The definition of “small unmanned aircraft” is a statutory definition. Specifically, Public Law 112-95, section 331(6) defines a small unmanned aircraft as “an unmanned aircraft weighing less than 55 pounds.” Accordingly, this rule will retain the statutory definition, which includes 55 pounds as the weight limit for a small unmanned aircraft. However, the FAA emphasizes that, as discussed in section III.A of this preamble, this rule is merely one step of UAS integration into the NAS. As such, the FAA anticipates that future rulemakings will integrate larger UAS into the NAS and thus enable additional commercial opportunities.
Several commenters discussed the ambiguity in the statutory definition with regard to how the 55-pound weight limit should be calculated. The Small UAV Coalition and Federal Airways & Airspace supported the inclusion of payload in the weight calculation. Conversely, DJI, the Associated General Contractors of America, and another commenter questioned whether the 55-pound weight limitation should include payload that is carried by the small unmanned aircraft. DJI argued that the FAA does not consider the weight of payload in its regulations governing the operation of ultralights. Kapture Digital Media stated that the 55-pound weight limit should not include the weight of the battery.
As noted in the NPRM, the FAA uses total takeoff weight for multiple different types of aircraft, including large aircraft, light-sport aircraft, and small aircraft. One of the reasons that the FAA uses total takeoff weight in all of these regulations is because in the event of a crash, a heavier aircraft can do more damage to people and property on the ground than a lighter aircraft. In evaluating this type of risk for a small UAS, it is the total mass of the small unmanned aircraft that is important; the manner in which that mass is achieved is irrelevant. In other words, a 50-pound unmanned aircraft carrying 30 pounds of payload does not pose a smaller risk than an 80-pound unmanned aircraft that is not carrying any payload. As such, this rule will retain the proposed inclusion of everything onboard the aircraft in the 55-pound weight limit of a small unmanned aircraft.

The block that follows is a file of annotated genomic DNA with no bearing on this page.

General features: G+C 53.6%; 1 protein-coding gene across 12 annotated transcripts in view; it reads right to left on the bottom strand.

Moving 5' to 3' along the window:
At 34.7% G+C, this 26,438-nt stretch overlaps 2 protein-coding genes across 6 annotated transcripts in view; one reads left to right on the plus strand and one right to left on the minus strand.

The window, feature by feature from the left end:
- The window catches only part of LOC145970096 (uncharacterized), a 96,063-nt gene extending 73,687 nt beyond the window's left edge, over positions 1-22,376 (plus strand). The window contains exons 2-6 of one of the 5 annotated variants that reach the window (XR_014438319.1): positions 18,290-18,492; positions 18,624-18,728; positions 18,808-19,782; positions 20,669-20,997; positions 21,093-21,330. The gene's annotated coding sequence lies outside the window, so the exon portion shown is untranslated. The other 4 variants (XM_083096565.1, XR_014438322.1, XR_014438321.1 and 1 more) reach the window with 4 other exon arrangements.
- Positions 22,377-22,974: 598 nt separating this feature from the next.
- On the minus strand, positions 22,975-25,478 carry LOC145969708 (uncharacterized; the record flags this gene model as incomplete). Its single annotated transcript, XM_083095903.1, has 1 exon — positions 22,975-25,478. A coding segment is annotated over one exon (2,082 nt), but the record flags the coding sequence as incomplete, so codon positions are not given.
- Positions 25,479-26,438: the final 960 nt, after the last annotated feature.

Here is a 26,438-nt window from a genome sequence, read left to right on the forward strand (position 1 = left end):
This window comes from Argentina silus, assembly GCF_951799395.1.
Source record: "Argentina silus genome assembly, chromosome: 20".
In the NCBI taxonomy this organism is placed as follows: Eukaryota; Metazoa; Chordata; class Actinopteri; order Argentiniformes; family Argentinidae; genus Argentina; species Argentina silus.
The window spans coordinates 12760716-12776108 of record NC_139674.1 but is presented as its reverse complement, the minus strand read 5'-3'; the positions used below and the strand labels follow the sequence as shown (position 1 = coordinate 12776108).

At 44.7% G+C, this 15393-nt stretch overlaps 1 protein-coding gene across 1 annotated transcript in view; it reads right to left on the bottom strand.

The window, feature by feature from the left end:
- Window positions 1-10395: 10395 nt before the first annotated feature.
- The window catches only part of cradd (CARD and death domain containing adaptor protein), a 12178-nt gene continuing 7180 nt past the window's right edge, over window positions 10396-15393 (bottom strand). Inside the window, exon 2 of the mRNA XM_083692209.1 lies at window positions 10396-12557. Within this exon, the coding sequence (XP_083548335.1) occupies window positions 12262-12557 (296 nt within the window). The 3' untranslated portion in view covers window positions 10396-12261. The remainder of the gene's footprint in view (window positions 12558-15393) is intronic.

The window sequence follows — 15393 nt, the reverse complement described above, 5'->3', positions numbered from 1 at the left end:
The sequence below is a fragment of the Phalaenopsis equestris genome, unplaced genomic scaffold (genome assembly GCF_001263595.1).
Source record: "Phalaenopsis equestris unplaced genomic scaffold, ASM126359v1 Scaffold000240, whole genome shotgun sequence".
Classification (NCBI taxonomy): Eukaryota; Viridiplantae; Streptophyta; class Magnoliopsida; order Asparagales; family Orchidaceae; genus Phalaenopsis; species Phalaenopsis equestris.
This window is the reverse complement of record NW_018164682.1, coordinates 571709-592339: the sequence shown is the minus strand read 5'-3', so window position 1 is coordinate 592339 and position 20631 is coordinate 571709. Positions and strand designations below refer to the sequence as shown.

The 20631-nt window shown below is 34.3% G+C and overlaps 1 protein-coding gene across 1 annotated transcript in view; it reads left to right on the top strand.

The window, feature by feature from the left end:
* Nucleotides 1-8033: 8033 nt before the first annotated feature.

The General Aviation Manufacturers Association (GAMA) pointed out that, although the FAA typically points to maximum takeoff weight when identifying an aircraft’s weight and associated mass, the proposed definition of small unmanned aircraft does not include the term “takeoff.” As such, GAMA recommended that the FAA modify the definition to reference the point of takeoff as follows: “Small unmanned aircraft means an unmanned aircraft weighing less than 55 pounds including everything that is on board the aircraft on takeoff.” Another commenter stated that the choice of “on board” in the definition of “small unmanned aircraft” will create confusion, because these aircraft routinely have “attached” external payloads because there is little room for internal “on board” payloads.
The FAA agrees with these comments and has modified the proposed definition to refer to the total aircraft weight at takeoff and to include possible external attachments to the aircraft in the calculation of small unmanned aircraft weight.
5. Small Unmanned Aircraft System (small UAS)